A lens 49 at the end of the fiber optic cable forms a beam of light aimed at the end of a "detector" fiber optic cable located on the opposite side of the view port and directly across and aligned with the "emitter" fiber optic cable. Referring to FIG. 2, as an example, fiber optic cable 50 forms the "emitter" of the "emitter/detector" pair and emits a light beam aimed and aligned with the "detector" fiber optic cable 52 located on the opposite side of the view port. Similarly, a fiber optic cable 54 defines the "emitter" and conveys light from a conventional emitter located within the housing to the inner perimeter of the view port. A beam of light is formed which is transmitted across the view port to the "detector" fiber optic 56. The use of three horizontal and three vertical fiber optic emitter/detectorpairs defines a grid which divides the view port into nine zones. For purposes of explanation, digits 1-9 are shown within the view port. It should be understood that the video screen located within the enclosure and aligned with the view port may be display digits, icons, text, legends, etc., depending on the application. In any event, the six emitter/detectorpairs define nine separate detectable zones. If the operator, as an example, touches zone 1 of the view port, the beams B1, B2 (see FIG. 2) emitted by fiber optic cables 50, 54 are blocked. The absence of light detected by the associated fiber optic detectors 52, 56 is processed by the instrumentation contained within the enclosure (or alternately by equipment connected to the enclosure) by which it is determined that zone 1 has been touched by the operator. Depending on the application, the detection of the touch by the operator may invoke a control function, change the display, signal the process computer that action needs to taken, etc. In general, system control software will be programmed to effect an action when a particular zone in the view port is touched by an operator.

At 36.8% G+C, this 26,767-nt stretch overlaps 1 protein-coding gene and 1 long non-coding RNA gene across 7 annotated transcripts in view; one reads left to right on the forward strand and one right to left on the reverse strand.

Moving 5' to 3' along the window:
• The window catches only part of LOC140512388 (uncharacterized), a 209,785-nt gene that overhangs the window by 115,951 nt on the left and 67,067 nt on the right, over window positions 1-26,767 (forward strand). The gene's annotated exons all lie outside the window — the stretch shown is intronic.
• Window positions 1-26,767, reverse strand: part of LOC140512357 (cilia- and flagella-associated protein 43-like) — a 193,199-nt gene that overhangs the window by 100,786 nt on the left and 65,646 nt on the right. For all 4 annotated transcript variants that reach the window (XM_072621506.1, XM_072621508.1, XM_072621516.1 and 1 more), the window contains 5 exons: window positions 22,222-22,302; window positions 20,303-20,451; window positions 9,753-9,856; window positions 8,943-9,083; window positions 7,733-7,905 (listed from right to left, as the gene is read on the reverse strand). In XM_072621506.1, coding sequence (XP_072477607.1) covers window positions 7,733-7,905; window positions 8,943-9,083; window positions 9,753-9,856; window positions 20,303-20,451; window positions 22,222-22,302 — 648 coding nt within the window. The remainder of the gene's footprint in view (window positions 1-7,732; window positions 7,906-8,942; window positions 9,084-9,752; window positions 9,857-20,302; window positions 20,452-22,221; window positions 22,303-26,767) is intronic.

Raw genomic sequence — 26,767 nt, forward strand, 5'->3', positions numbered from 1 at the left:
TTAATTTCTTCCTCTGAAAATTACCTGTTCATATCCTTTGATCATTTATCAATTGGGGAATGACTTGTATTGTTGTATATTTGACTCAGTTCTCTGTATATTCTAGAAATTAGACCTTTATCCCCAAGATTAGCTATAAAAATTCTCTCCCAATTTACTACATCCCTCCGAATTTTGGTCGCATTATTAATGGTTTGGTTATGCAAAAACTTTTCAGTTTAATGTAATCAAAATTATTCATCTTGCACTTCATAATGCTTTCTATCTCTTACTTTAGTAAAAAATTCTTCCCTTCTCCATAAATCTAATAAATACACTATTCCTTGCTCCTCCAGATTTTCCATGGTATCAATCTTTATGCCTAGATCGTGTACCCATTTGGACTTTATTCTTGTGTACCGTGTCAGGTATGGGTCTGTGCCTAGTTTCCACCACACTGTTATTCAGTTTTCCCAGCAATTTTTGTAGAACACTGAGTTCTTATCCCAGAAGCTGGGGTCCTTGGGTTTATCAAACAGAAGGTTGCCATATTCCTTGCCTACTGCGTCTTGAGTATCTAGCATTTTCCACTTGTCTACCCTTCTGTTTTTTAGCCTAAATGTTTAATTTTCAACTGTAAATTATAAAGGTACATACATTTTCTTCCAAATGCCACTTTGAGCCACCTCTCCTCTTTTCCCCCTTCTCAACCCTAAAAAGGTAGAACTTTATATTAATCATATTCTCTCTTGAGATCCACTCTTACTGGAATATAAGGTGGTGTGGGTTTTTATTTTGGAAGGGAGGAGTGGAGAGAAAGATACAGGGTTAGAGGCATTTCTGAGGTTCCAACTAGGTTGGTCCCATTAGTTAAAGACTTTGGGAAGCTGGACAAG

According to a feature of the invention, emitter and detector elements are alternated along a given side of the view port. For example, fiber optic element 54 as indicated above, is an "emitter," adjacent fiber optic element 58 is arranged as a "detector," and fiber optic element 60 is formed as an "emitter." The elements are similarly arranged along the vertical sides of the view port. For example, fiber optic element 64 is a detector, whereas fiber optic elements 66, 68 are emitters. By alternating emitters and detectors, the elements may be more closely spaced.